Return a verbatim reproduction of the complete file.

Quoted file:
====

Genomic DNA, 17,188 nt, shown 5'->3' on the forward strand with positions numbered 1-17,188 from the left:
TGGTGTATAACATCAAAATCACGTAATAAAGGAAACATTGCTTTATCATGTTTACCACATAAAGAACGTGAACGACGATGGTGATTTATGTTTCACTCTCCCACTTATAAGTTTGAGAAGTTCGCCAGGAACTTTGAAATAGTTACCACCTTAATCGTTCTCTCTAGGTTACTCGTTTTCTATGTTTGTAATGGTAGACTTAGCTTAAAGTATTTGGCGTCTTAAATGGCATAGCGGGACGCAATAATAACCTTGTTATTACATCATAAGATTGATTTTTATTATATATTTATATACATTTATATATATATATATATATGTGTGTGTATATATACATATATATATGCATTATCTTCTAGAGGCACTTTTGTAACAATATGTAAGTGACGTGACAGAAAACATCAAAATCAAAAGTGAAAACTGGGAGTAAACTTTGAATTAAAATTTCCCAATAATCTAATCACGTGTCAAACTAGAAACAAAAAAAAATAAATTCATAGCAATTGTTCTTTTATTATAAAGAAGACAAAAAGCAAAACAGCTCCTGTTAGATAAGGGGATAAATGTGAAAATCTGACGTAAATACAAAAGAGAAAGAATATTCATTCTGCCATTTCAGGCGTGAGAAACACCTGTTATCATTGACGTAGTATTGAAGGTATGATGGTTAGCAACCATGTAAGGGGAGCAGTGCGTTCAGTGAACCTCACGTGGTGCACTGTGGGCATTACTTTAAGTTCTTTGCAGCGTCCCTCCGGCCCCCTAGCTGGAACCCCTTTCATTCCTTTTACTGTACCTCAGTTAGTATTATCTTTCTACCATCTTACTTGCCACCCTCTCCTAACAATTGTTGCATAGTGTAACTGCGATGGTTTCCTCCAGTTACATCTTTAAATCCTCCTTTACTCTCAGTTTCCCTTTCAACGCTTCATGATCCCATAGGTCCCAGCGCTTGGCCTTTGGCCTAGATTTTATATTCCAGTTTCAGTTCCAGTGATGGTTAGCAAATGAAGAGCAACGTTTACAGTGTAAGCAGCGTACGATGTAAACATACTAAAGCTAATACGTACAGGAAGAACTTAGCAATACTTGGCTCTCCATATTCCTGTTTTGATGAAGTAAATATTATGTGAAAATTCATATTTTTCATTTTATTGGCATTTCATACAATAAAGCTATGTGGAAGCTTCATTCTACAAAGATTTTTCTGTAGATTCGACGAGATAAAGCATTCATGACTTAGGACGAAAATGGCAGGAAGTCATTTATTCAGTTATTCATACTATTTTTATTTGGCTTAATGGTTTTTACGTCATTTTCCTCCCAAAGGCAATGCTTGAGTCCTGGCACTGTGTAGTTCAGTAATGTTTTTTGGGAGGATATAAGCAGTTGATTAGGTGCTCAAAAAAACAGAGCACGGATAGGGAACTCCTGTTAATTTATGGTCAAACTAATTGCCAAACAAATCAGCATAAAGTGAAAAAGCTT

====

Genomic DNA, 17,188 nt, shown 5'->3' on the forward strand with positions numbered 1-17,188 from the left:
TGGTGTATAACATCAAAATCACGTAATAAAGGAAACATTGCTTTATCATGTTTACCACATAAAGAACGTGAACGACGATGGTGATTTATGTTTCACTCTCCCACTTATAAGTTTGAGAAGTTCGCCAGGAACTTTGAAATAGTTACCACCTTAATCGTTCTCTCTAGGTTACTCGTTTTCTATGTTTGTAATGGTAGACTTAGCTTAAAGTATTTGGCGTCTTAAATGGCATAGCGGGACGCAATAATAACCTTGTTATTACATCATAAGATTGATTTTTATTATATATTTATATACATTTATATATATATATATATATGTGTGTGTATATATACATATATATATGCATTATCTTCTAGAGGCACTTTTGTAACAATATGTAAGTGACGTGACAGAAAACATCAAAATCAAAAGTGAAAACTGGGAGTAAACTTTGAATTAAAATTTCCCAATAATCTAATCACGTGTCAAACTAGAAACAAAAAAAAATAAATTCATAGCAATTGTTCTTTTATTATAAAGAAGACAAAAAGCAAAACAGCTCCTGTTAGATAAGGGGATAAATGTGAAAATCTGACGTAAATACAAAAGAGAAAGAATATTCATTCTGCCATTTCAGGCGTGAGAAACACCTGTTATCATTGACGTAGTATTGAAGGTATGATGGTTAGCAACCATGTAAGGGGAGCAGTGCGTTCAGTGAACCTCACGTGGTGCACTGTGGGCATTACTTTAAGTTCTTTGCAGCGTCCCTCCGGCCCCCTAGCTGGAACCCCTTTCATTCCTTTTACTGTACCTCAGTTAGTATTATCTTTCTACCATCTTACTTGCCACCCTCTCCTAACAATTGTTGCATAGTGTAACTGCGATGGTTTCCTCCAGTTACATCTTTAAATCCTCCTTTACTCTCAGTTTCCCTTTCAACGCTTCATGATCCCATAGGTCCCAGCGCTTGGCCTTTGGCCTAGATTTTATATTCCAGTTTCAGTTCCAGTGATGGTTAGCAAATGAAGAGCAACGTTTACAGTGTAAGCAGCGTACGATGTAAACATACTAAAGCTAATACGTACAGGAAGAACTTAGCAATACTTGGCTCTCCATATTCCTGTTTTGATGAAGTAAATATTATGTGAAAATTCATATTTTTCATTTTATTGGCATTTCATACAATAAAGCTATGTGGAAGCTTCATTCTACAAAGATTTTTCTGTAGATTCGACGAGATAAAGCATTCATGACTTAGGACGAAAATGGCAGGAAGTCATTTATTCAGTTATTCATACTATTTTTATTTGGCTTAATGGTTTTTACGTCATTTTCCTCCCAAAGGCAATGCTTGAGTCCTGGCACTGTGTAGTTCAGTAATGTTTTTTGGGAGGATATAAGCAGTTGATTAGGTGCTCAAAAAAACAGAGCACGGATAGGGAACTCCTGTTAATTTATGGTCAAACTAATTGCCAAACAAATCAGCATAAAGTGAAAAAGCTT